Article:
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Adm. Case No. 2385. March 8, 1989.

Complainant Jose Tolosa filed with the Court an AffidavitComplaint
seeking the disbarment of respondent District Citizens’ Attorney
Alfredo Cargo for immorality. Complainant claimed that respondent had
been seeing his wife Priscilla M. Tolosa in his house and elsewhere.
Complainant further alleged that his wife left his conjugal home and
went to live with respondent and that since then has been living with
Complying with an order of this Court, respondent filed a “Comment
and/or Answer” denying the allegations of complainant. Respondent
acknowledged that complainant’s wife had been seeing him but that
had done so in the course of seeking advice from respondent (in view
of the continuous cruelty and unwarranted marital accusations of
affiant [complainant] against her), much as complainant’s motherinlaw
had also frequently sought the advice of respondent and of his wife
and mother as to what to do about the “continuous quarrels between
affiant and his wife and the beatings and physical injuries (sometimes
less serious) that the latter sustained from the former.”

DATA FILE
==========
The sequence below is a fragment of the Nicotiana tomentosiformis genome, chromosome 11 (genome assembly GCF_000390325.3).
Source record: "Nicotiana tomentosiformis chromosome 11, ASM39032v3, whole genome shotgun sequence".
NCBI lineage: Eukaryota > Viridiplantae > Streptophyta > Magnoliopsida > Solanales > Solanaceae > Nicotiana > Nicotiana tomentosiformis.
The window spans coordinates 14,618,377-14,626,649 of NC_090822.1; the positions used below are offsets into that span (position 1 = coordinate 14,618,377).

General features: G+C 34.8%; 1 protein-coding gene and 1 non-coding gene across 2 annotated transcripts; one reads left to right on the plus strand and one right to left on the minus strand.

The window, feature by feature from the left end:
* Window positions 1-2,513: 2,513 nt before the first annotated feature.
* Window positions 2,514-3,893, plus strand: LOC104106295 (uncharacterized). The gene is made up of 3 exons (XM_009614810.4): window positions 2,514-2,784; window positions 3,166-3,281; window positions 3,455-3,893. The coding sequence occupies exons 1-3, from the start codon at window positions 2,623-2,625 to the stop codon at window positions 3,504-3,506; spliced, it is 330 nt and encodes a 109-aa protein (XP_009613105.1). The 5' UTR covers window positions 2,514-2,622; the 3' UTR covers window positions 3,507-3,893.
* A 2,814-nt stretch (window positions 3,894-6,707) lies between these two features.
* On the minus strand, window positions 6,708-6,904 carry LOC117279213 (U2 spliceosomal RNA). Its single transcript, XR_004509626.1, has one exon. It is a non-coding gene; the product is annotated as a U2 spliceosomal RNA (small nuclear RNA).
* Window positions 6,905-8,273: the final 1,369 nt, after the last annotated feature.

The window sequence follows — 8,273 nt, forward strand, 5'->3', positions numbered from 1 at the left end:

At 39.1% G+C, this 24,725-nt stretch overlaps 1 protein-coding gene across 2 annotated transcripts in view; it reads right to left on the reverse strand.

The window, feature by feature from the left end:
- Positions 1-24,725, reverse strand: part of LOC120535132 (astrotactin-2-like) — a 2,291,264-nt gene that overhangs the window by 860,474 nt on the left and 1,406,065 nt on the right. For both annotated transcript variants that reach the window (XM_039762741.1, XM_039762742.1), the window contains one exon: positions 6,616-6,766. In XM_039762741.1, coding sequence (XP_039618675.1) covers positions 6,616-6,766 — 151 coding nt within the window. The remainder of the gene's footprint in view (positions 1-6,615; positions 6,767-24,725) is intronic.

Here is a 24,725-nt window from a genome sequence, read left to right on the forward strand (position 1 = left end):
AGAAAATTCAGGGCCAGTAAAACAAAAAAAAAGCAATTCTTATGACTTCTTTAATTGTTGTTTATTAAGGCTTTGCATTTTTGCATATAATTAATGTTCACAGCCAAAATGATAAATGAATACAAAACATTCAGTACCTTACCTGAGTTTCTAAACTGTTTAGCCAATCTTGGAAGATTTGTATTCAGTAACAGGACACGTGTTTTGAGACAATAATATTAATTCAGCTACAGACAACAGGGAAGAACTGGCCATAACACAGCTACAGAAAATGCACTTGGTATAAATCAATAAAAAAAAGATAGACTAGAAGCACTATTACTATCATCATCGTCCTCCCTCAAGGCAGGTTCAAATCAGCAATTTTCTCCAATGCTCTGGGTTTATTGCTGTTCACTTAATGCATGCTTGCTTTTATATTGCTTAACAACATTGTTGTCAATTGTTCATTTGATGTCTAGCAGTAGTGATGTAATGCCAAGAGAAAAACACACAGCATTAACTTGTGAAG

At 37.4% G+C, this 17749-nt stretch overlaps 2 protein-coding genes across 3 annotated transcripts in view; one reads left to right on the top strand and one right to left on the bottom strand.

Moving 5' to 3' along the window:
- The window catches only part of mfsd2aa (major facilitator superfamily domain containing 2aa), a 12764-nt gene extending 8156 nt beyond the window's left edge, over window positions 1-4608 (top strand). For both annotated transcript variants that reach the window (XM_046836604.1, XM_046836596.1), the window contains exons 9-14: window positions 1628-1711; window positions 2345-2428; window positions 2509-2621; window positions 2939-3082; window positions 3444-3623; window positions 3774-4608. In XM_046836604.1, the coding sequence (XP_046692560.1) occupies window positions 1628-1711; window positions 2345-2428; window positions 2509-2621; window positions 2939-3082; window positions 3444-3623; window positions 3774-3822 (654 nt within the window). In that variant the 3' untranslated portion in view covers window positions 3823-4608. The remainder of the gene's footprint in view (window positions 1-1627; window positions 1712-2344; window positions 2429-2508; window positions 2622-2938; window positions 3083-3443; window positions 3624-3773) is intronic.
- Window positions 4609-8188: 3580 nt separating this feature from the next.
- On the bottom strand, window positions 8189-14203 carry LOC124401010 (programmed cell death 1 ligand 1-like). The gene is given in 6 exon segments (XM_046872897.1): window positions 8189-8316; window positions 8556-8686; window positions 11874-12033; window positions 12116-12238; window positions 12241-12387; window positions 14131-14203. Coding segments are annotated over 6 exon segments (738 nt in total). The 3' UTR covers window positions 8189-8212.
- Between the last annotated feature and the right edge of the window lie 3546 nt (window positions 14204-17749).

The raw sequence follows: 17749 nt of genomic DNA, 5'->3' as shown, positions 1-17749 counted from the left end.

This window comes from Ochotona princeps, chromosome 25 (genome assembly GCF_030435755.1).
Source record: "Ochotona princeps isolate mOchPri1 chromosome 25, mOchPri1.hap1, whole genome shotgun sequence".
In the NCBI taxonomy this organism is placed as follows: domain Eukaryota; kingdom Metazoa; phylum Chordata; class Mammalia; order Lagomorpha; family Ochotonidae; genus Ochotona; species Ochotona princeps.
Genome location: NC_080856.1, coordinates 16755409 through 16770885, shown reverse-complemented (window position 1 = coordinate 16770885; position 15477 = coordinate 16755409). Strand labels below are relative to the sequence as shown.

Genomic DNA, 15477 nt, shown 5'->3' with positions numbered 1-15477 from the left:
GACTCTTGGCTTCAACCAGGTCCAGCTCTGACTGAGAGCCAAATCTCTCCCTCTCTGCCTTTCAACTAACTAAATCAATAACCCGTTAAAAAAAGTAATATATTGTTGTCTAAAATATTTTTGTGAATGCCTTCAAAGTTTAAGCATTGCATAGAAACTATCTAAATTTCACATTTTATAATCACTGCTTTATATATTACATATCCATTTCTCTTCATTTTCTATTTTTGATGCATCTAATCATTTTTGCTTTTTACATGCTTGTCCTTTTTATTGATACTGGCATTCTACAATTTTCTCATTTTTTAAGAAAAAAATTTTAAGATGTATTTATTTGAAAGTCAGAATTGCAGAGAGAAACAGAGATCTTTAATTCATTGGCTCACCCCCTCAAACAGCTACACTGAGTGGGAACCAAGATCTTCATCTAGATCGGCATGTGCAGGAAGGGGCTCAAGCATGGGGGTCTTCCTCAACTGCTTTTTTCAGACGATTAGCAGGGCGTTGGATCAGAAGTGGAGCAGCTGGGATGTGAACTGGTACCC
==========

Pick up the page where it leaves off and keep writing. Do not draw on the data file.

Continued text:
By a Resolution, the Court referred this case to the Solicitor General for
investigation, report and recommendation.
In effect, the Solicitor General found that complainant’s charges of
immorality had not been sustained by sufficient evidence. But the
respondent was not able to explain why he continuously see Priscilla
when there was already friction with the petitioner as well as being
involved in numerous incidents involving complainant and Priscilla’s

Issue: Whether there is sufficient evidence to suspend Atty. Cargo for
NO. The Supreme Court agrees with the Solicitor General that the record
does not contain sufficient evidence to show that respondent had indeed
been cohabiting with complainant’s wife or was otherwise guilty of acts of
immorality. For this very reason, we do not believe that the penalty of
suspension from the practice of law may be properly imposed upon
respondent. At the same time, the Court agrees that respondent should be
reprimanded for failure to comply with the rigorous standards of conduct
appropriately required from the members of the Bar and officers of the court.
As officers of the court, lawyers must not only in fact be of good moral
character but must also be seen to be of good moral character and leading

lives in accordance with the highest moral standards of the community. a member of the Bar and officer of the court is not only required to refrain from adulterous relationships or the keeping of mistresses but must also so behave himself as to avoid scandalizing the public by creating the belief that he is flouting those moral standards. . More specifically.